WASHINGTON–U.S. Senators Chris Murphy (D-Conn.), a member of the U.S. Senate Health, Education, Labor, and Pensions Committee, and Richard Blumenthal (D-Conn.) joined U.S. Senator Chris Van Hollen (D-Md.) and U.S. Representative Jared Huffman (D-Calif.-02) this week to introduce the IDEA Full Funding Act. This legislation would finally ensure Congress fulfills its commitment to fully fund the Individuals with Disabilities Education Act (IDEA). In 1975, Congress passed IDEA to ensure that every child with a disability has access to educational opportunity. This law was a historic step forward, but since its passage Congress has failed to provide the funding it promised.

Under IDEA, the federal government committed to pay 40 percent of the average per pupil expenditure for special education. However, that pledge has never been met, and current funding is at less than 13 percent. According to the Congressional Research Service, the IDEA shortfall in the 2021-2022 school year nationwide was $23.92 billion. The IDEA Full Funding Act would require regular, mandatory increases in IDEA spending to finally meet our obligation to America’s children and schools. It is cosponsored by more than 20 Senators and over 60 House members. Text of the IDEA Full Funding Act can be viewed here.

“For far too long, we have shortchanged students with disabilities. Especially after the challenges kids with disabilities have faced over the last few years, Congress must work to ensure schools have the funding necessary to provide every kid with the services and supports that fit their unique needs.  This legislation would bring a big boost in federal funding for schools and help ensure all students, particularly those with the greatest needs, have everything they need to thrive in the classroom,” said Murphy.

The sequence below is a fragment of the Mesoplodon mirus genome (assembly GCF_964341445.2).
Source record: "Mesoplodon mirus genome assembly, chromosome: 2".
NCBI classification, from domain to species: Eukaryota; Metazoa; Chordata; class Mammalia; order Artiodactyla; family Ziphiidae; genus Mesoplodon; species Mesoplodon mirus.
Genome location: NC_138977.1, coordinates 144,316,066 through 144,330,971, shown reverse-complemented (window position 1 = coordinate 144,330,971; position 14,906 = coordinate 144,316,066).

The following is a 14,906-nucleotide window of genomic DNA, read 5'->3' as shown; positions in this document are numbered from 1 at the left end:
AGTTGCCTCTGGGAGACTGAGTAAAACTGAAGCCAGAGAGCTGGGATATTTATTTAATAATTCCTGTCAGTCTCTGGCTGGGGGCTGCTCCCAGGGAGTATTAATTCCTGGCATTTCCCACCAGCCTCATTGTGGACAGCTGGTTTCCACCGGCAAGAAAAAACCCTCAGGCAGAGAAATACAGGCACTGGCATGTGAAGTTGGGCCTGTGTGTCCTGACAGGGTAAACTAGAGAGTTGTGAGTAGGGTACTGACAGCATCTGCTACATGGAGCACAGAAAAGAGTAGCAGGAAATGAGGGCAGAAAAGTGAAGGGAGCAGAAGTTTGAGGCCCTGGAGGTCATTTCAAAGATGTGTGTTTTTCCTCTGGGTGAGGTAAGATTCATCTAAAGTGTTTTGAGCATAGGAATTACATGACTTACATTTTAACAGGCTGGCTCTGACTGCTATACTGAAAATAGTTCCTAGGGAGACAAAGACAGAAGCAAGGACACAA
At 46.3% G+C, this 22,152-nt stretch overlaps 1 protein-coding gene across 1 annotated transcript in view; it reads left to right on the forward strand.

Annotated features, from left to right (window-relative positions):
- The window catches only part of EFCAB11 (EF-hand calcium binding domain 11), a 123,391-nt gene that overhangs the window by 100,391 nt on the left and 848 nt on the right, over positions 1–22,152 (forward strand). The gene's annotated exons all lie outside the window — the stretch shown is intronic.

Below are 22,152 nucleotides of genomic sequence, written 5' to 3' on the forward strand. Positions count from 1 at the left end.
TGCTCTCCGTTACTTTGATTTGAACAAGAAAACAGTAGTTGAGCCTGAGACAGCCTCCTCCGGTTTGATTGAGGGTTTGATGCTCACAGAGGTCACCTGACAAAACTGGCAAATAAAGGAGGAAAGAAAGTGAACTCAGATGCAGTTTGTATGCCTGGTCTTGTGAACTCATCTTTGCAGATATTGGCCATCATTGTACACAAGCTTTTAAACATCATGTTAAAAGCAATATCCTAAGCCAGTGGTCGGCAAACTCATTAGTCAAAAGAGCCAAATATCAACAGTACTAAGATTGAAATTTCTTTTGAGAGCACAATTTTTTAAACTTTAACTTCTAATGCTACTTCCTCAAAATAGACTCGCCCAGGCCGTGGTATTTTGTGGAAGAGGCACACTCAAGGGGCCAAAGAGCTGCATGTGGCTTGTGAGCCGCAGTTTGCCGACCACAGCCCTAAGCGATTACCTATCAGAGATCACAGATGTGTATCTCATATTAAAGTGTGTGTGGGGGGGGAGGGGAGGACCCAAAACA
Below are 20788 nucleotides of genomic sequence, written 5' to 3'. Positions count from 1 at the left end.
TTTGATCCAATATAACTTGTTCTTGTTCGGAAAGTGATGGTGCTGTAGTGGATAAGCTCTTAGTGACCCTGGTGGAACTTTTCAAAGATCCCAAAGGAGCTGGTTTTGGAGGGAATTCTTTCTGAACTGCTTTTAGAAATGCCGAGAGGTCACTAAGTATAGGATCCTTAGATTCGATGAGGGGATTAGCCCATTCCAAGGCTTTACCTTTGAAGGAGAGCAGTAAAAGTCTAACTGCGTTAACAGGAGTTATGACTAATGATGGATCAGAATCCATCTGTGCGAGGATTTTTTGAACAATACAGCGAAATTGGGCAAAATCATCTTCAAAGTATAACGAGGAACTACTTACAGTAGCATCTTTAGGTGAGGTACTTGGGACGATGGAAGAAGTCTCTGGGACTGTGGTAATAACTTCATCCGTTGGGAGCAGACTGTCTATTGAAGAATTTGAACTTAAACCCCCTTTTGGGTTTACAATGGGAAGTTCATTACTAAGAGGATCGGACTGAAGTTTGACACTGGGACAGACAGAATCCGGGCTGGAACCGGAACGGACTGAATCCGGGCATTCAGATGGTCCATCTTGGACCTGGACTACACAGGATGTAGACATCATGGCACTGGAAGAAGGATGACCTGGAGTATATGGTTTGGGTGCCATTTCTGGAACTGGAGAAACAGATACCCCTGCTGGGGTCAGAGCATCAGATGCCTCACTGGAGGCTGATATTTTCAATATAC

“The federal government has continually failed teachers, parents, and students who deserve access to a high-quality education with an enriching classroom experience. Congress must fulfill its commitment and provide the necessary funding for the Individuals with Disabilities Education Act to help school districts ensure students with disabilities are supported rather than shortchanged, and are given the chance to shine and succeed,” said Blumenthal.

“Providing our children equal access to a quality education helps ensure every student has a fair shot at success. But for decades the federal government has fallen short of its funding commitment to IDEA – leaving students with disabilities at a disadvantage year after year. Our bill will put us on a path to honor our promise to students with disabilities and ensure they receive the first-rate education they deserve. It will also better ensure that school systems have sufficient resources to meet the needs of all their students,” said Van Hollen.